Shriners Children’s physicians and staff are involved in groundbreaking research in many areas, including studies that allow us to better understand a condition and the long-term effectiveness of specific treatments. Peter Smith, M.D., for example, conducted long-term follow up studies of adults who had clubfoot treatment as children. Working with our state-of-the-art motion analysis centers, he and his team compared the strength and foot pressure of people walking. Their research found that the Ponseti method for treating clubfoot had better results in adults compared with a treatment called comprehensive surgical release.
Collaborating on New Treatments
Recently, Shriners Children’s and Georgia Tech announced a partnership to address conditions such as clubfoot in children. Future work together includes developing devices to improve movement and function.
Specialists in Clubfoot Care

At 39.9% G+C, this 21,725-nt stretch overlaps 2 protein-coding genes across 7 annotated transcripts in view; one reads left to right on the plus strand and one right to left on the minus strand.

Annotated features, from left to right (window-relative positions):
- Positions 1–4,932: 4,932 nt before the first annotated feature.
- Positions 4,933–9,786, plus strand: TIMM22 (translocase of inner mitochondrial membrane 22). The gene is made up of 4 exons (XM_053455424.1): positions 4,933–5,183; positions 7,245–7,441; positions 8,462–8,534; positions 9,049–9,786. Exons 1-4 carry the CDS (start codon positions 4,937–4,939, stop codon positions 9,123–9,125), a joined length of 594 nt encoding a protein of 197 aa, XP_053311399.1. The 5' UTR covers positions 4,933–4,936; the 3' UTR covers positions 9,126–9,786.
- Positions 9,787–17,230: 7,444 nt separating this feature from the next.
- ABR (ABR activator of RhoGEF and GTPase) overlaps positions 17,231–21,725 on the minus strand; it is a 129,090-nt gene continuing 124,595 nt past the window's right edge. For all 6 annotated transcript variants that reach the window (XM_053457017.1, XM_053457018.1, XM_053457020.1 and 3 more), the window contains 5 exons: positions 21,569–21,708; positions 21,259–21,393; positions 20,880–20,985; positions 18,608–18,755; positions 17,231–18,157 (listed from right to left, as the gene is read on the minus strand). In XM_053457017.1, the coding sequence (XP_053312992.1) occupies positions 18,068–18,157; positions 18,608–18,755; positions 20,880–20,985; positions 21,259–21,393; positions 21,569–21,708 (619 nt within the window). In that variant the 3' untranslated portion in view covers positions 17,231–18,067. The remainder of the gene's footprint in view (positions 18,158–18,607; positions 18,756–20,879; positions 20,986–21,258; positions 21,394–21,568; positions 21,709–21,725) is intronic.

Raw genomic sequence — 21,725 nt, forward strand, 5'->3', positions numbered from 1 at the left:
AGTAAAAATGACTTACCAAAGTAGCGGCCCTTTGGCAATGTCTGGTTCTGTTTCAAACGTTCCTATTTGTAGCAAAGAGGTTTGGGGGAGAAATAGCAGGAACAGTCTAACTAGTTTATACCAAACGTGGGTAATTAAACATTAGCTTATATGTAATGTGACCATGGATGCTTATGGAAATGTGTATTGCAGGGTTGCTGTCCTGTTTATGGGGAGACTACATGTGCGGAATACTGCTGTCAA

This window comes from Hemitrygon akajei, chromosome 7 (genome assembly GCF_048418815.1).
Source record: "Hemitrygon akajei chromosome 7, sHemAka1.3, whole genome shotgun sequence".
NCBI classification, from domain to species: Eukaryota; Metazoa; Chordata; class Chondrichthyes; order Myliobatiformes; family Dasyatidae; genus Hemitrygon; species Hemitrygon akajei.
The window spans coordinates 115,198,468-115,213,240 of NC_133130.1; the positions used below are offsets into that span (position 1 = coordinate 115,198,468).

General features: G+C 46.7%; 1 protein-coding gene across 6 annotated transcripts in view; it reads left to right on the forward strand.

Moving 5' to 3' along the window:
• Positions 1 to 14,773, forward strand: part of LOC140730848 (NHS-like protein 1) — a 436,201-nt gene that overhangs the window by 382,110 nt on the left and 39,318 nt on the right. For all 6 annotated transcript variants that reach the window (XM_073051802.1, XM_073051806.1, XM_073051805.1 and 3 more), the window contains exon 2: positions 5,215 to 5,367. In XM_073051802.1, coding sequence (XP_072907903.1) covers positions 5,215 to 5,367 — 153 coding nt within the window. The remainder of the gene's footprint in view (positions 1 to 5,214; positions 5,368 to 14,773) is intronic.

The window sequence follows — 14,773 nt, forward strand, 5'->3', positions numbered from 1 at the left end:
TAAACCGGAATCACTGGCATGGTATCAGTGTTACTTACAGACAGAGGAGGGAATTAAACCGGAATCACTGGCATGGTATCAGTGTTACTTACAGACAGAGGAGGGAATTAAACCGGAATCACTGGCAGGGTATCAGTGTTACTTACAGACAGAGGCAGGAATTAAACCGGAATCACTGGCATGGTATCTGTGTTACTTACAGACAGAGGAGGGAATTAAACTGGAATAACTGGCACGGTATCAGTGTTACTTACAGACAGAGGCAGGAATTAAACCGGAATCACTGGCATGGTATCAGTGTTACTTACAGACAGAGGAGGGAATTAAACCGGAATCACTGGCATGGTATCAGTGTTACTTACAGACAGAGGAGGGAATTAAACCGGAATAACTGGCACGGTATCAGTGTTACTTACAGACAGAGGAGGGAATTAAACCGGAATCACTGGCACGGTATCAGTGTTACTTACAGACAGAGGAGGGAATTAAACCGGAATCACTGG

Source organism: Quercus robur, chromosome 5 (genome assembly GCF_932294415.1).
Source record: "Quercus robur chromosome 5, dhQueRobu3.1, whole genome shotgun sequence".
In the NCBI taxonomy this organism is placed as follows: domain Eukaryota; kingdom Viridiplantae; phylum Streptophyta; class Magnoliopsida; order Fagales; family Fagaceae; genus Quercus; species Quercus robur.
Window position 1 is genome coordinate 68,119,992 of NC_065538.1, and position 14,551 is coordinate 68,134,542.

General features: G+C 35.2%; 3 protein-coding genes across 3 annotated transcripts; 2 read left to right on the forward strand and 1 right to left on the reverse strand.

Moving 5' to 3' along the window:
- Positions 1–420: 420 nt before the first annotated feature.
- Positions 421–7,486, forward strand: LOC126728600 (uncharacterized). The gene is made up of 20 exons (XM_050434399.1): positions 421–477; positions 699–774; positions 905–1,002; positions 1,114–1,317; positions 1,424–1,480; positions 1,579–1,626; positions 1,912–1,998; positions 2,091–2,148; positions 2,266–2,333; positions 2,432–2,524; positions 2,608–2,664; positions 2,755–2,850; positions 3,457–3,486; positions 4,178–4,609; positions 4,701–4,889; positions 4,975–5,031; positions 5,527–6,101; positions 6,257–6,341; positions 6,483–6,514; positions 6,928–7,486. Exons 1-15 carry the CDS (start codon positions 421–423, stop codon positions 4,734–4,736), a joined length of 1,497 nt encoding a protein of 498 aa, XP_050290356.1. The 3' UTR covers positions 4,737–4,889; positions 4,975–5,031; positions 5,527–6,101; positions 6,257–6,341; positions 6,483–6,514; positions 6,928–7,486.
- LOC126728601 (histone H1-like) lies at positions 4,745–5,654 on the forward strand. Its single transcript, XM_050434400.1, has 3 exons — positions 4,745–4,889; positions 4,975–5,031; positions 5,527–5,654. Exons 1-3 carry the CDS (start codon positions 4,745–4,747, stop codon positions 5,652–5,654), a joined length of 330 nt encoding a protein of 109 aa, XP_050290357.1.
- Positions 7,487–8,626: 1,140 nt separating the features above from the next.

With clubfoot, a child’s foot is twisted inward or downward. Clubfoot can happen in one or both feet and be mild or severe. Clubfoot is diagnosed during pregnancy with an ultrasound, or with a clinical exam when a child is born. It's not preventable but treatment is highly successful.
In the past, surgery was the primary treatment for clubfoot. However, the Ponseti method, a significant method of clubfoot treatment at Shriners Children’s, allows us to correct it without surgery. With a combination of manipulation, gentle stretching and casting, and a brace holding the foot in the corrected position, the Ponseti method allows the physician to preserve the elasticity and flexibility of the foot with minimal surgery. This technique can be much more effective for clubfoot than surgery, providing better long-term satisfaction, functional outcomes and less pain for the child.